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Pupils, teachers and schools have lots to smile about at the National Happiness Awards

National Happiness Awards Logo

A brave eight-year-old who battled spinal cancer and defied medical expectations by walking, has been crowned the UK’s Happiest Pupil.

Plucky Callum Carr was awarded the title at the National Happiness Awards on Friday night. Judges picked him because of his unfailing optimism.

Callum, from Luton, was diagnosed with the illness aged three and told he would never walk. His early years were spent in and out of hospital undergoing chemotherapy. Despite the prognosis, Callum was determined and amazed his family and doctors when he took his first steps. He was referred for pioneering proton therapy in the US by the NHS and has now been in remission for five years.

His teacher, Iain Patterson, said: “Callum has overcome many obstacles since he was very young due to his medical needs. Many others would use this an excuse, but he uses it to educate and share his story. He never complains. Even when he’s feeling down he never shows it and he’ll notice other children who are feeling down and will go and support them. His smile is infectious.”

At the London ceremony, which is organised by Laughology the learning and development consultancy behind the pioneering Happy-Centred Schools programme, the UK’s Happiest School and Happiest School Employee were also named. Winners were picked from over 150 entrants by a panel of independent judges.

The Happiest School was named as Fourfields Community Primary School in Peterborough. Judges were particularly impressed by the school’s ethos of allowing children to plan the direction of their own learning. Staff at the school develop creative schemes to make lessons fun and memorable. The school has its own double-decker reading bus which is open each day for pupils. It also has an RHS vegetable garden which grows produce for the school kitchen and gives children hands-on experience when learning about plant life. The school also holds after-hours PT sessions which members of the local community can join.

Headteacher Sue Blyth commented that the award was better than an Ofsted ‘badge’. She said: “We do so many things to make the pupils happy and we wanted to share that, which is why we entered the awards. Academic results are important, but for us they are not the be all and end all. We believe that happy children and happy staff will make learning experiences memorable.”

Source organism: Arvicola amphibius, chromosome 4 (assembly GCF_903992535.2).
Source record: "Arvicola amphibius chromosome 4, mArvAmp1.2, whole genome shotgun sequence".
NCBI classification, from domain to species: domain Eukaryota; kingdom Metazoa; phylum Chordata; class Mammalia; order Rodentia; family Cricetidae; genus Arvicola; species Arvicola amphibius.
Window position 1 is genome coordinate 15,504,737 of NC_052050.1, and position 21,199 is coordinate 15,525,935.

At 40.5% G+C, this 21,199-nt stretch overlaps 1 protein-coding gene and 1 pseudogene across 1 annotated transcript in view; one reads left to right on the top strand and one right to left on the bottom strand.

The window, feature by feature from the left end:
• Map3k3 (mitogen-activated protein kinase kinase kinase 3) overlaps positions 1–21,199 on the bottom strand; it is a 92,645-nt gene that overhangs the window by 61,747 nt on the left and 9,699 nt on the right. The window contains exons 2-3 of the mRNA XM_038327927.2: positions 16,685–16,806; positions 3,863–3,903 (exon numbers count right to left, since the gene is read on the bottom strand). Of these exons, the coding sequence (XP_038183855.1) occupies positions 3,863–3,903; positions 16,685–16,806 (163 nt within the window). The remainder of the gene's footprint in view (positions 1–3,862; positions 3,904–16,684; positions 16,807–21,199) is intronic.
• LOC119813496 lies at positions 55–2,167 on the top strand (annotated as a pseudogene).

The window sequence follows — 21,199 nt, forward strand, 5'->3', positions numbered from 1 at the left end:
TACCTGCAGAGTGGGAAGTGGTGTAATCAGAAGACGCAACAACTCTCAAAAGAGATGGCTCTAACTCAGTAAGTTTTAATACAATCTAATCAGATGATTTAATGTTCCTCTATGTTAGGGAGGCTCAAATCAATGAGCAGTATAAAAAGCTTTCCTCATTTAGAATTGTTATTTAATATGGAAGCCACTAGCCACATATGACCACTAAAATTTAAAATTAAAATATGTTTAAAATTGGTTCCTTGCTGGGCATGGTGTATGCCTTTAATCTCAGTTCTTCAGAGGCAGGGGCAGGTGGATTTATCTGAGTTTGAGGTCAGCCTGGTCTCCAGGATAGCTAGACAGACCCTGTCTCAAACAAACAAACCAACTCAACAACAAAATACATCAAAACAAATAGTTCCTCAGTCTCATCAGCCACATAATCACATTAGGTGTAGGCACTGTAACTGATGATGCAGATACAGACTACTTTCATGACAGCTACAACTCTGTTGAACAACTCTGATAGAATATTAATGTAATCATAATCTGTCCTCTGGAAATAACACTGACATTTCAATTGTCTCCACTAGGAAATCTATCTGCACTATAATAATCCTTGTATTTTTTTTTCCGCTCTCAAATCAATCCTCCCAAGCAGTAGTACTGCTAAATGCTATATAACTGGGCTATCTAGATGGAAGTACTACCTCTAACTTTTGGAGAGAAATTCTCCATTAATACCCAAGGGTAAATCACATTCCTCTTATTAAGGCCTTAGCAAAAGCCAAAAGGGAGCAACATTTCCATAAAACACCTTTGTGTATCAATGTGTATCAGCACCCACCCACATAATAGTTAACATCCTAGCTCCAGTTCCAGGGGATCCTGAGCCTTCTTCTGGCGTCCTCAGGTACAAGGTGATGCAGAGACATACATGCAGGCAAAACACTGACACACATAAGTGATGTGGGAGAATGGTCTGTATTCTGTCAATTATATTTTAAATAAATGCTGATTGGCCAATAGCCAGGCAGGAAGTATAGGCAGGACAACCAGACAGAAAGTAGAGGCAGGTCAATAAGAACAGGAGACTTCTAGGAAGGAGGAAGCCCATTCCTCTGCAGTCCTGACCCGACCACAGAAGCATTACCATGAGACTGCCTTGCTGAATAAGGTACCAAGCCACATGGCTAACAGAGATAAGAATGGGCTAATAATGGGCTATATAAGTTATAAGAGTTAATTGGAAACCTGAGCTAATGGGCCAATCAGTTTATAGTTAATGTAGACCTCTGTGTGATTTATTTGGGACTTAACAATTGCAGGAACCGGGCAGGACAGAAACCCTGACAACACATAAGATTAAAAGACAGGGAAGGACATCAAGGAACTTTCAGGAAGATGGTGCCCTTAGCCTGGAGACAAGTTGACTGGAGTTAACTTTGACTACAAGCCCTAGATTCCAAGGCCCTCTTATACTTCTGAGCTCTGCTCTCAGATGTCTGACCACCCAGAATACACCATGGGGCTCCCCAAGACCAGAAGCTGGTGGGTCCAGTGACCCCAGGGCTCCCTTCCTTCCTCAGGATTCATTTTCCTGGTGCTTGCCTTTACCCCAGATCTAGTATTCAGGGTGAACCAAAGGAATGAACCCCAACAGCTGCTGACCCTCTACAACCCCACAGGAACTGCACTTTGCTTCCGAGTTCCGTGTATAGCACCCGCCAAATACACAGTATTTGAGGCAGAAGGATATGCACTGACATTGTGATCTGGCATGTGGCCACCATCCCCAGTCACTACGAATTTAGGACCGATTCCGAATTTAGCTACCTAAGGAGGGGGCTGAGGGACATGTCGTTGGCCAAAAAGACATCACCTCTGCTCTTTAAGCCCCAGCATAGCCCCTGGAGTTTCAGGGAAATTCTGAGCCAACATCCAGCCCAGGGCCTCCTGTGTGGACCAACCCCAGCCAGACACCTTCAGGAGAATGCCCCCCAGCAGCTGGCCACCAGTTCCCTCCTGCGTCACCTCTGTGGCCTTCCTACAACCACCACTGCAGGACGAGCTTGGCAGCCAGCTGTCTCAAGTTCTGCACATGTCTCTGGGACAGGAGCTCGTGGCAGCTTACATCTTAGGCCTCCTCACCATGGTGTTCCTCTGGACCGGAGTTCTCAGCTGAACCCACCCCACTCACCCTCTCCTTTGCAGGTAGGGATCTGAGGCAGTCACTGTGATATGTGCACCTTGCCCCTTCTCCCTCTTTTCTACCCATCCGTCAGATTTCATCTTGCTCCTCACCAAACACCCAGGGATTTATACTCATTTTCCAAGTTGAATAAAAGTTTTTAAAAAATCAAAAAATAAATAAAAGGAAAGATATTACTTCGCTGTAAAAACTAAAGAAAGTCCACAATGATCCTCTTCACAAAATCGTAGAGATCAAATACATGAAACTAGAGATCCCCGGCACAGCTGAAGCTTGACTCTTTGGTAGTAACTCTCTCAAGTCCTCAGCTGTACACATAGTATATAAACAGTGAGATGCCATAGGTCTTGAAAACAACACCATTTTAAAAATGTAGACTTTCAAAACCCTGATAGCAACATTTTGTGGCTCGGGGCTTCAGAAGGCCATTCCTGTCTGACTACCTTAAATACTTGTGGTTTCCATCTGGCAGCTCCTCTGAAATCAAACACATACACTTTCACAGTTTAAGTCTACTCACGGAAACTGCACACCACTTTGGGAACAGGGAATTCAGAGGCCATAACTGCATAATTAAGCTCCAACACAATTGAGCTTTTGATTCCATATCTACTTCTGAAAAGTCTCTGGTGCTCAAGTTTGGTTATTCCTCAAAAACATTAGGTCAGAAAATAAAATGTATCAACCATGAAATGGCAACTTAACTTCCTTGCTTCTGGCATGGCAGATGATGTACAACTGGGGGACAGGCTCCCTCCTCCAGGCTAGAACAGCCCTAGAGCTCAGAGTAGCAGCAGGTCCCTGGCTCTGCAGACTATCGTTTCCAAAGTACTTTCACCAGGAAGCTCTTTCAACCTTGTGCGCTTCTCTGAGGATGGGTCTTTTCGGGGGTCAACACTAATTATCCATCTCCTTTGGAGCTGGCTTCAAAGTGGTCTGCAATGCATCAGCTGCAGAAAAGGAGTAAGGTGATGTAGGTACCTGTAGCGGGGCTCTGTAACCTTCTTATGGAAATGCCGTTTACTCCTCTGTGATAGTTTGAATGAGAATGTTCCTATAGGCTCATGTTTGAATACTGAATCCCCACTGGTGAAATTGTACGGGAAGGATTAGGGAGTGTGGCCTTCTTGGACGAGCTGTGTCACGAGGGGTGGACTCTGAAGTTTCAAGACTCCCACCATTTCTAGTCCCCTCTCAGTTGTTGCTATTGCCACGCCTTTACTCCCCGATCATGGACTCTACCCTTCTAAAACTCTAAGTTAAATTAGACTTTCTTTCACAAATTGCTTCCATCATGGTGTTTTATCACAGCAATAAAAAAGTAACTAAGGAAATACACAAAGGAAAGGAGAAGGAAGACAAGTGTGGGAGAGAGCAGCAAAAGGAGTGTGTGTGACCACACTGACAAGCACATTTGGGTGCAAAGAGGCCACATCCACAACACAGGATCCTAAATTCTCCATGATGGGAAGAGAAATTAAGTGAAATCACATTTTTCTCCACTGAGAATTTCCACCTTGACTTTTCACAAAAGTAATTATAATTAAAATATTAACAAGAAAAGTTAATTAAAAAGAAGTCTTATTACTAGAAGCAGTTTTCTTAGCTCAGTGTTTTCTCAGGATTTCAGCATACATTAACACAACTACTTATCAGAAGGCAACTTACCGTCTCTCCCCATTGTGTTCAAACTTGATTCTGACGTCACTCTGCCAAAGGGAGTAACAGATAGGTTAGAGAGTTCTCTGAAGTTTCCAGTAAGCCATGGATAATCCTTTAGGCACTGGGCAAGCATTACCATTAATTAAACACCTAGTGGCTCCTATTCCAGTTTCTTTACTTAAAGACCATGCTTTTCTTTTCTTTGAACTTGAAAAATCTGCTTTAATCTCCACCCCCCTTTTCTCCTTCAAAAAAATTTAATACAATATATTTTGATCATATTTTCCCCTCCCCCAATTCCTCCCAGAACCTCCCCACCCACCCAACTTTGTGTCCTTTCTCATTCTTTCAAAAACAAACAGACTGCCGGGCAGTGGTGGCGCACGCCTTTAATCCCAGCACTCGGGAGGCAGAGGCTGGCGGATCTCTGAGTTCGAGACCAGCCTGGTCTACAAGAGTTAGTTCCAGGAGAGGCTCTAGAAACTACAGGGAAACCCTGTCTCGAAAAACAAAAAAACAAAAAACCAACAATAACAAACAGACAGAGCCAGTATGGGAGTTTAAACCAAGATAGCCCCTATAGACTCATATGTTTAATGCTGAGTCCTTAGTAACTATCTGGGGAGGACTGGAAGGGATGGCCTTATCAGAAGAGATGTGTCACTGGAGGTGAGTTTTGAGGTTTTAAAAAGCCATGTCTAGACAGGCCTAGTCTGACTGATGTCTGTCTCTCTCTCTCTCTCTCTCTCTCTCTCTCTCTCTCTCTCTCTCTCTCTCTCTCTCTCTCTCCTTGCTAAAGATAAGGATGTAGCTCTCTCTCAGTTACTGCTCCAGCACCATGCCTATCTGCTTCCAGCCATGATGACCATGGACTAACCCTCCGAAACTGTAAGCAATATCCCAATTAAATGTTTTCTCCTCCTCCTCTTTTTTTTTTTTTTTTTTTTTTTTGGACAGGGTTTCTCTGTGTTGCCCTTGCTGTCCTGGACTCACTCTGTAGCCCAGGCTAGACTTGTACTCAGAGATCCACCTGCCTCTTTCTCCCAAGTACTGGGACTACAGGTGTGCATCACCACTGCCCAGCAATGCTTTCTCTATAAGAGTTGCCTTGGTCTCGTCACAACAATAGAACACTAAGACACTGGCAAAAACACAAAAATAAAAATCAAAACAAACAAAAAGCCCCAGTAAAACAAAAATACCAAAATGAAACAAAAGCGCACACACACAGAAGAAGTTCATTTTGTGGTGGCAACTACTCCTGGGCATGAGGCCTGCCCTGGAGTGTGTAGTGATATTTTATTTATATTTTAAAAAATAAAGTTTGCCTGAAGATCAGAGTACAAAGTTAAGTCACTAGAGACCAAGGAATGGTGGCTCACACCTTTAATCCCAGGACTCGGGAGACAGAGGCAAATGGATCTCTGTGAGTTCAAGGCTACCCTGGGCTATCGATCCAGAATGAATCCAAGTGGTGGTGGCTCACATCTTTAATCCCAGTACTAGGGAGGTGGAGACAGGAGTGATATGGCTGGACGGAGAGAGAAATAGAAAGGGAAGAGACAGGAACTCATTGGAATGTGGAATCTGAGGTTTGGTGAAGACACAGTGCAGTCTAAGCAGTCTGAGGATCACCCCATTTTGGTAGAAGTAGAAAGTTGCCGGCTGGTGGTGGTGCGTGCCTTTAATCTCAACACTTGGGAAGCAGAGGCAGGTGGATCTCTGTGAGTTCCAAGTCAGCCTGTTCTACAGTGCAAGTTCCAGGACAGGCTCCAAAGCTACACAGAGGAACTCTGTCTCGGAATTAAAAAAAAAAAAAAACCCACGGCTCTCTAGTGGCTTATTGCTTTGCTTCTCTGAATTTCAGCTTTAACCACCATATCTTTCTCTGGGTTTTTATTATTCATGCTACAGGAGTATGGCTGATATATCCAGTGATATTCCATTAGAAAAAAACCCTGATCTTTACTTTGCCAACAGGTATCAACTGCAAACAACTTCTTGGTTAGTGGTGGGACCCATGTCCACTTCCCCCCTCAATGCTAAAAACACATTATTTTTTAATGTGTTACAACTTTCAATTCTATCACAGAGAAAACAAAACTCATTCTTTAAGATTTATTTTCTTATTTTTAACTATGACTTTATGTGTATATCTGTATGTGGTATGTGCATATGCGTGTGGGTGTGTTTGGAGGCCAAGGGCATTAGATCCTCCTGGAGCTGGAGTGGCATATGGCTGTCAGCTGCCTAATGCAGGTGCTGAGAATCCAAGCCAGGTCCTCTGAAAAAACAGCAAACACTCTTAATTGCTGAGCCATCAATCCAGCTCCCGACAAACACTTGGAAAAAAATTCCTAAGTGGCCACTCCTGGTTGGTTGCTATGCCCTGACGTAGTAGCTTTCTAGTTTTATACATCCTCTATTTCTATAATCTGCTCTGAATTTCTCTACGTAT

Happiest School Employee was Natalie Reed from Regents Park College in Southampton. She has helped raise standards across the school by developing a culture of laughter and improvement with staff and pupils.
She said: “It’s amazing to win. I was flattered to be nominated and I’m flattered to have won.”

The National Happiness Awards celebrate the happiest people and places in the UK. They recognise the increasing importance that happiness and wellbeing play in education and business. They highlight the importance of positive initiatives and community engagement. Currently, they are particularly relevant in education, given the high levels of mental health issues among young people and the high numbers of teachers leaving, or thinking about leaving, the profession.

Laughology founder and CEO, Stephanie Davies, said: “We know that when pupils are happy, they learn better and that when employees are happy, they are healthier, more engaged and more productive. The finalists are all doing ground-breaking things in their schools and the results speak for themselves. You can’t exclude happiness in favour of academic results and league table positions because if a school and the people in it are not happy, they will not perform. Happiness isn’t about laughing and joking all the time. It’s about equipping staff and children with the right skills, mindset and behaviours to cope with difficulties, to face challenges and to thrive.”
The awards were sponsored by Simply Better Events and Crown House Publishing and supported and hosted by the Chartered Institute of Professional Development. They were attended by guests from industry and education and raised money for veteran’s mental health charity Combat Stress.

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Nick Harding
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